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If you watch or play sports, you've likely seen athletes wearing kinesiology tape for injuries. This flexible, elastic tape allows for dynamic support to an injured joint or muscle while allowing for a full range of movement. Unlike the tight wrapping of traditional athletic or strapping tape, kinesiology tape only requires application directly over or around the injured area.
The mechanics of kinesiology tape are still being reviewed and understood, but athletes, physical trainers, and many others have used it for a variety of purposes. Among them are:
So what does kinesiology tape do? Its effects are still being studied, but it reputedly has three major benefits:
By supporting weak or injured muscle groups or joints, kinesiology tape reduces pain while still allowing an injured part to function and move with a dynamic range of motion. In this way it helps build muscle strength while helping to keep muscles protected from injury.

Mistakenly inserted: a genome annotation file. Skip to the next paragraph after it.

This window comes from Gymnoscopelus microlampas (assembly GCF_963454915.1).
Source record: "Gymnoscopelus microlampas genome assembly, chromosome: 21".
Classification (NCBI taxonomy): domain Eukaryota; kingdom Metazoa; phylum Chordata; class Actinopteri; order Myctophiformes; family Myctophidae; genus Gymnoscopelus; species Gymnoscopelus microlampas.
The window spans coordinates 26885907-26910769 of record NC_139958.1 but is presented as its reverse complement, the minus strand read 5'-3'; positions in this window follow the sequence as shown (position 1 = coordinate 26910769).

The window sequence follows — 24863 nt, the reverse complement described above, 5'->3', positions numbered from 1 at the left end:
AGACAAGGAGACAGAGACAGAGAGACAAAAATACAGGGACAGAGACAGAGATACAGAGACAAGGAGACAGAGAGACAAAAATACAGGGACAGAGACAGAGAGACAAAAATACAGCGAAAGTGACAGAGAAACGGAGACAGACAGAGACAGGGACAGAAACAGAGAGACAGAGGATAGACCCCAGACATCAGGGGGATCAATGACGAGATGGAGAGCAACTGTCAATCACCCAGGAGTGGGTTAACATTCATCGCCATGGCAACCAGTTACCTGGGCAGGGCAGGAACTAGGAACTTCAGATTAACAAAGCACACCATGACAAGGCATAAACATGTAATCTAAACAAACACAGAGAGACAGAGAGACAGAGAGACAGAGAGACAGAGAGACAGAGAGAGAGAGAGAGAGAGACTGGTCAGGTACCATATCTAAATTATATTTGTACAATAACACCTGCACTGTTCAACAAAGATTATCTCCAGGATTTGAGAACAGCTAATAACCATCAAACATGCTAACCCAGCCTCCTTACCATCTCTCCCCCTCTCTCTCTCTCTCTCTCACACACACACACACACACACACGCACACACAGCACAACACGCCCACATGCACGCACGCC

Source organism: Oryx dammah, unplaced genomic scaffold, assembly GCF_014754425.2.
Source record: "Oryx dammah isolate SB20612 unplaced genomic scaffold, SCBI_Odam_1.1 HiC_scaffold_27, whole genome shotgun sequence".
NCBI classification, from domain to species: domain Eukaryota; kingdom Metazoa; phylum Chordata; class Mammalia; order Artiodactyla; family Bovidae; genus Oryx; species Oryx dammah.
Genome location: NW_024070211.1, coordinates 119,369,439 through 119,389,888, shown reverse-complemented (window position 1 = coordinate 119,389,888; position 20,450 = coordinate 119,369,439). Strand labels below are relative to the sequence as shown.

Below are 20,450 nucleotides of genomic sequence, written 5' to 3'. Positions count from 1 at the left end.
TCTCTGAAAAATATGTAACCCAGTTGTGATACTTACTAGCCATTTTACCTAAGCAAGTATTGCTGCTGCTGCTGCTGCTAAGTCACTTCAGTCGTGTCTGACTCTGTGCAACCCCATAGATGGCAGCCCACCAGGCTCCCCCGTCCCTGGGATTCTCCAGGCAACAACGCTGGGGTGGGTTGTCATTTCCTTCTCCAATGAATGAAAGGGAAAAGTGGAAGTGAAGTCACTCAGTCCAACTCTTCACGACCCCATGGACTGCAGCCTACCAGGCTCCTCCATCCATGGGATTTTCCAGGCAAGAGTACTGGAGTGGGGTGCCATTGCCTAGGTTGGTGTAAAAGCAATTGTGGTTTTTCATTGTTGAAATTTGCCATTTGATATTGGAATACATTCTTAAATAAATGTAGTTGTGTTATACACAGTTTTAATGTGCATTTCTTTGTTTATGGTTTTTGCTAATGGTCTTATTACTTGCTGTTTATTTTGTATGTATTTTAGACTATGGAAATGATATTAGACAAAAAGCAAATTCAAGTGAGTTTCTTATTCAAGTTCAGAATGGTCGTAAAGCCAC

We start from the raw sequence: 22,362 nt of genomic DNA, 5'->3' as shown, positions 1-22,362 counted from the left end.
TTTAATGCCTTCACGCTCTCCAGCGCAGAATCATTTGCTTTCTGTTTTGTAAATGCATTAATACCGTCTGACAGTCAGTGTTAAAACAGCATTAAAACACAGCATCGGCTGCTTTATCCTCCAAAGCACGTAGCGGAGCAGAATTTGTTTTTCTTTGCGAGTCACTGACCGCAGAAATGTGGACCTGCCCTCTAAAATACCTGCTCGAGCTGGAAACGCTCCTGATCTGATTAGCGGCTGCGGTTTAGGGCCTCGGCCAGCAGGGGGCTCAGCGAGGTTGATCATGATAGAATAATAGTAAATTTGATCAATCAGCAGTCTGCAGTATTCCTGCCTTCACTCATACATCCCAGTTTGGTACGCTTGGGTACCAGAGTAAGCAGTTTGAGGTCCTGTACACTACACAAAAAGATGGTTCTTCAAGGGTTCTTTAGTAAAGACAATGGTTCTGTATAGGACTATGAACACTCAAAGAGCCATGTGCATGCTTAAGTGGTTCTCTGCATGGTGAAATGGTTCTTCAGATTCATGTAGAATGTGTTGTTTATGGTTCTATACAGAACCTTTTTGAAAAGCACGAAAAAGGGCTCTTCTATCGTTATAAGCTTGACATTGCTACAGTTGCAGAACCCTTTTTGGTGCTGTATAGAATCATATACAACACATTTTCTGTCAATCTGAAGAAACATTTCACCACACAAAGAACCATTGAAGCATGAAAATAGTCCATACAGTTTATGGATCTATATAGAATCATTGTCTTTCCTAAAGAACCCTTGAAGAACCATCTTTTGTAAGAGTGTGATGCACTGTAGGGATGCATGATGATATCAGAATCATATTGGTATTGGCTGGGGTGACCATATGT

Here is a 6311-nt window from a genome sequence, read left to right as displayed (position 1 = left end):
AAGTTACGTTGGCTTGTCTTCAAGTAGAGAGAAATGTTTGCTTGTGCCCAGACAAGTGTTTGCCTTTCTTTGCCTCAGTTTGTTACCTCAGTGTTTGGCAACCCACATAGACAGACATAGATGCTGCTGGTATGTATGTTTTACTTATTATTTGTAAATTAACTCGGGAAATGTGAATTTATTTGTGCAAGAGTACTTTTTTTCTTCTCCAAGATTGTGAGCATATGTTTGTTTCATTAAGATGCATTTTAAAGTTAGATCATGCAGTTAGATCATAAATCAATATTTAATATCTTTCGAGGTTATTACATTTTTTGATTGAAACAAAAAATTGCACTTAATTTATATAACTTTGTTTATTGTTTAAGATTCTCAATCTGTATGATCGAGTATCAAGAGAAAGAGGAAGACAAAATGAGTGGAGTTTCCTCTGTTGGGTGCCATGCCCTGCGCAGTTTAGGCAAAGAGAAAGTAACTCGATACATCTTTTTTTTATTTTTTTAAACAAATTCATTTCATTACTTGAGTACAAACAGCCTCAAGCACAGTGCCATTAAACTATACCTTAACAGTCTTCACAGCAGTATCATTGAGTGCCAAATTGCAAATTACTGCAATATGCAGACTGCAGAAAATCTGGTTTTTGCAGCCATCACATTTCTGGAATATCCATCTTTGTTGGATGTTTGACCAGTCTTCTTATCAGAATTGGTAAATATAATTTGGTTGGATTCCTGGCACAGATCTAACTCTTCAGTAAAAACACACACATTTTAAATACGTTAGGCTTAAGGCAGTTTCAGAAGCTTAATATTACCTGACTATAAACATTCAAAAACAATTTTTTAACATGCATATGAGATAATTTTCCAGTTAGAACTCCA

Beyond this, by relieving pressure in an injured area and its nerve receptors, kinesiology tape is thought to slow or diminish the pain signals sent to the brain. By relieving this pressure, it may also reduce painful muscle spasms.
The elastic properties of the tape are thought to have a vacuum effect, lifting skin away from swollen tissue and allowing for easier drainage of excess fluid in a bruised area as well as increased blood flow. Due to this, its usefulness has even been investigated in managing scar tissue.
Kinesiology tape provides injured joints and muscles with support that doesn't require limiting their movement. Its vacuum effect is thought to increase the space for muscle contraction, increasing blood flow and reducing muscle fatigue.
In addition, many athletes use it to increase their proprioception, or their awareness of their own body's movement. It's thought that by acting on the sensory nervous system's awareness of your skin and the underlying muscles and joints, it increases your body's awareness of its own movements and allows for intuitive correction of poor form or posture. After injuries, this may help realign joints or correct muscle imbalances stemming from muscle loss during inactivity.